Qualitative and quantitative (%) characterization of herbal aqueous extracts were performed on a Shimadzu LC-MS-2010A equipped with a LC-10ADvp binary pump, a DGU-14A degasser, a SIL-10ADvp auto sampler, a SPD-M10Avp Photo Diode Array Detector (DAD), and a quadrupole mass detector (MSD) with an electron spray ion source (MS-ESI, ElectroSpray Ionization, negative mode). Separation was achieved using a reversed phase column Supelco Discovery HS C18 (250 mm × 4 mm, 5 μm) (Bellefonte, PA, USA) at 25 °C. The mobile phase consisted of water +0.1% formic acid (A) and methanol (B), that were used in the following gradient elution: 75% A, 25% B; 2 min 75% A, 25% B; 40 min 10% A, 90% B; 45 min 10% A, 90% B; 50 min 75% A, 25% B; 60 min 75% A, 25% B (60 min duration). The flow rate was set to 0.4 mL/min and the detection wavelengths to 260, 280, and 330 nm. The injection volume was 20 μL and was performed for each of the three repetitions. The processing of analysis and chromatographs was carried out using Lab Solutions software (Shimatzu version 3.40.307). The relative percentages of the individual phenolic components were qualitatively determined from relative peak areas (%). Phenolic compounds were identified according to the corresponding spectral characteristics: molecular ion, mass spectra, characteristic fragmentation, and retention time. Identification of most compounds in the samples was achieved by comparison of their spectral characteristics with the standard compounds, while some of them were identified tentatively.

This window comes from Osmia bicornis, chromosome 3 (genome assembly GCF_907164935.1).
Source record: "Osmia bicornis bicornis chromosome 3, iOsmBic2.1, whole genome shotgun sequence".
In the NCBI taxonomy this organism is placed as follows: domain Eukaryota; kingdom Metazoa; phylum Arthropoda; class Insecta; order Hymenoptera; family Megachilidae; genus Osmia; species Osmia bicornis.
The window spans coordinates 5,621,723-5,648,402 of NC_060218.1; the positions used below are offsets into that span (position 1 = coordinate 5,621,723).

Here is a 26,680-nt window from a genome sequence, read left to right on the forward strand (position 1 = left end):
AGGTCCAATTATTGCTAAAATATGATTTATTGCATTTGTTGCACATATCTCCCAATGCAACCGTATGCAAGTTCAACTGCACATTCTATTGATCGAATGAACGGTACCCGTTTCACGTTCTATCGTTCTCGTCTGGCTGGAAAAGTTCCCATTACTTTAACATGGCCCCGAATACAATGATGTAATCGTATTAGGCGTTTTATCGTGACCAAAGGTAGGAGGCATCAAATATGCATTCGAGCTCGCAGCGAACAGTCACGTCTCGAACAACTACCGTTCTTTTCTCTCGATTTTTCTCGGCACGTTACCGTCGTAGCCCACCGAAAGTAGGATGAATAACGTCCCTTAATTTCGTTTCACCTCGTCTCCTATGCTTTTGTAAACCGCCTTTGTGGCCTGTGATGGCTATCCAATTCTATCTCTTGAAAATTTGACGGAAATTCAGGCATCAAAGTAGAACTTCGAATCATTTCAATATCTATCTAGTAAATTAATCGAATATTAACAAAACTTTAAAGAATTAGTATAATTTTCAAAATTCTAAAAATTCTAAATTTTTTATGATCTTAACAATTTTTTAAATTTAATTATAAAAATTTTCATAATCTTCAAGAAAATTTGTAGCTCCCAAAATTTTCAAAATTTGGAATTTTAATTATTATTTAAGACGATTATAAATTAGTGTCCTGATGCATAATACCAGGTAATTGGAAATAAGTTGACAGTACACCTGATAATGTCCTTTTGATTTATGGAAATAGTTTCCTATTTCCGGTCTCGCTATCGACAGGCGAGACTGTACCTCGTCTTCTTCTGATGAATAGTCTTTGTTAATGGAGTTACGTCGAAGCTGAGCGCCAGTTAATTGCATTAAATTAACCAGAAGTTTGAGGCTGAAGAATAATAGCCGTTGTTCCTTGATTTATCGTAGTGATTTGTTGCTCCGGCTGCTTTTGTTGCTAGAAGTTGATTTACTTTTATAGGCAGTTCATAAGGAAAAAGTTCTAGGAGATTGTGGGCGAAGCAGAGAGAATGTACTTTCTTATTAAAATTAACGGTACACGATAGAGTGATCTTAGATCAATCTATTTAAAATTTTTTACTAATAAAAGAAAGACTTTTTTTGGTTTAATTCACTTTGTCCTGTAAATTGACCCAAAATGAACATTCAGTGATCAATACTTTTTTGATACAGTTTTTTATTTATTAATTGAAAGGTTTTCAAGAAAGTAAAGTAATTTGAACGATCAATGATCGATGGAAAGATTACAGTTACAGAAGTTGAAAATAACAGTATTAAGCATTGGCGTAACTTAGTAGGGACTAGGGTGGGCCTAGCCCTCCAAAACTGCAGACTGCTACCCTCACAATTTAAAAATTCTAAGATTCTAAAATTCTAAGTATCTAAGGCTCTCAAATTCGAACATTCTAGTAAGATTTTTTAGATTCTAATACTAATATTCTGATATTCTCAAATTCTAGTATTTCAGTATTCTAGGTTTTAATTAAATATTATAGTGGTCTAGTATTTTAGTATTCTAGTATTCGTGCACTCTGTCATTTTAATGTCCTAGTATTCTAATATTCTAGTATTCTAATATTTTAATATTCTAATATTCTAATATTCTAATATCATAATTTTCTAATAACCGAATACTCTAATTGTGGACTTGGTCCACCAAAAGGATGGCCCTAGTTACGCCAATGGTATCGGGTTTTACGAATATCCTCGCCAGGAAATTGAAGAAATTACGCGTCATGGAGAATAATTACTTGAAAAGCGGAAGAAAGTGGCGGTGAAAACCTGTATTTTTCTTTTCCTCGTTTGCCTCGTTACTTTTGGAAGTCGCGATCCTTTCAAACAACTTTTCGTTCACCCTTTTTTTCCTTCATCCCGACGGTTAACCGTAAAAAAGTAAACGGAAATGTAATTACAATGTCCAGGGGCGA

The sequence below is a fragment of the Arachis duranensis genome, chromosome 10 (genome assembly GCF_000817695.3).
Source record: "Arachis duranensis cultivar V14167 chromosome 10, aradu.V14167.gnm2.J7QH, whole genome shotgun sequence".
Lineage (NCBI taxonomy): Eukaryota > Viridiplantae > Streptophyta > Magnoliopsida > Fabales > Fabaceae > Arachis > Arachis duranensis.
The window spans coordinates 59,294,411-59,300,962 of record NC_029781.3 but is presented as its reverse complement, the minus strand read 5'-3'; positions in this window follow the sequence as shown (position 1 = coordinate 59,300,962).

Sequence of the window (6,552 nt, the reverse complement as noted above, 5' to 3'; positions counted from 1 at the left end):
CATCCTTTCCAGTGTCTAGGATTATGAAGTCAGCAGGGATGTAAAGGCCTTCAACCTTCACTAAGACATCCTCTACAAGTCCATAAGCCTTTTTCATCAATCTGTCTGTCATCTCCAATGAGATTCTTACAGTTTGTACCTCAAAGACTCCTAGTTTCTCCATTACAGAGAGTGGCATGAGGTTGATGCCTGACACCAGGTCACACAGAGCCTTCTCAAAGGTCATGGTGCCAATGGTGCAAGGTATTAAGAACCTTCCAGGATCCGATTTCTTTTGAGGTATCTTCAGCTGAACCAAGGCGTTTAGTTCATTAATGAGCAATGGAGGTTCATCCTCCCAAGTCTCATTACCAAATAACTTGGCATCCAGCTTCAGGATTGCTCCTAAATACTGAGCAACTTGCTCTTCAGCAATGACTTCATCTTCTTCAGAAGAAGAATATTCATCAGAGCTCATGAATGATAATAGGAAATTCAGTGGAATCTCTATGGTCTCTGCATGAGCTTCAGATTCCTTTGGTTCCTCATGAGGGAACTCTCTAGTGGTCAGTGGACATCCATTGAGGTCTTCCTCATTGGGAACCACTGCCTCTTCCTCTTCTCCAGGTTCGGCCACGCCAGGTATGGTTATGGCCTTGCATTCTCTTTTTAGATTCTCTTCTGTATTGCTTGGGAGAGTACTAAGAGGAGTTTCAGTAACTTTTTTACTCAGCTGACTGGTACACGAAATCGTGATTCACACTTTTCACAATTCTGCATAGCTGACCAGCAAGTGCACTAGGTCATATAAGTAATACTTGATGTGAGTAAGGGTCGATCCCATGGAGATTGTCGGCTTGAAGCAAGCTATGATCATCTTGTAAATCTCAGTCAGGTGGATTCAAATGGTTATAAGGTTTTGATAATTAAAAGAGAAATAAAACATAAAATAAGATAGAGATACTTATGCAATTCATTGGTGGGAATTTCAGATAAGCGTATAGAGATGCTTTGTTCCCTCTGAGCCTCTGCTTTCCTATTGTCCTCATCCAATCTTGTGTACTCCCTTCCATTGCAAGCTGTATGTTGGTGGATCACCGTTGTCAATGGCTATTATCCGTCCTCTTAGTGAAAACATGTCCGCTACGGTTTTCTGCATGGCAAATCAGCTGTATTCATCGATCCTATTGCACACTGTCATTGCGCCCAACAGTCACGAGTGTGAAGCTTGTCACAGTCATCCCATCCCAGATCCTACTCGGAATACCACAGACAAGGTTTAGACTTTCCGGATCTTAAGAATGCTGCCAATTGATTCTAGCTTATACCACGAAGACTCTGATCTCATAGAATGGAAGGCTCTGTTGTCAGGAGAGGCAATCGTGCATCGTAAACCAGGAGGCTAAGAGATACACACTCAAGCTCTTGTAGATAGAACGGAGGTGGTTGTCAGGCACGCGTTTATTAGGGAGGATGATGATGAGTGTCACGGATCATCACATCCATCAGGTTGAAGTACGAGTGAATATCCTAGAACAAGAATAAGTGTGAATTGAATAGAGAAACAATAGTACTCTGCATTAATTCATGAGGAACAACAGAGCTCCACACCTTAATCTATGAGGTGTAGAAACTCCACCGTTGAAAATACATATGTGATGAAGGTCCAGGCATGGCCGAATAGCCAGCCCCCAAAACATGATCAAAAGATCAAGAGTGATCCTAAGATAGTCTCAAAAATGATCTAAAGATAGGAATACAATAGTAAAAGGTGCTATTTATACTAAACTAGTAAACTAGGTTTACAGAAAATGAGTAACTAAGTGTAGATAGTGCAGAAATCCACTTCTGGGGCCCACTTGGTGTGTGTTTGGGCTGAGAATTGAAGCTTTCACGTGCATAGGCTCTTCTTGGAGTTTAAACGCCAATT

3. Results and Discussion

3.1. Total Phenolic Content

The first inquiry of the study focuses on the impact of the extraction temperature on the total phenolic content of the studied herbal aqueous extracts. Total phenolic content of chamomile and sage aqueous extracts affected by extraction temperature are presented in Table 1.
Among the studied chamomile extracts, the aqueous extract at 80 °C presented higher total phenolic content in comparison with the extract at 100 °C, which contained the half-value, whereas at 25 °C did not detect phenolic content. Previously published data also reported that in cases of chamomile infusions at different temperatures total phenolic content was decreased in the following order: 80 °C > 100 °C > 60 °C [1]. In contrast to the obtained results in this investigation, another study reported that chamomile infused at 100 °C exhibited significantly higher total phenolic content than chamomile infused at 80 °C, but also reported that aqueous chamomile extracts had maximum total phenol concentration and minimum turbidity when extracted at 90 °C for 20 min [24]. Moreover, the obtained value of total phenolic content of chamomile aqueous extract at 80 °C (0.165 mg GAE/mL) was higher in comparison with the results of other literature sources’ reports on chamomile aqueous extracts prepared at 100 °C with 0.102 mg GAE/mL, 0.115 mg GAE/mL, and 0.123 mg GAE/mL, respectively [25,26,27].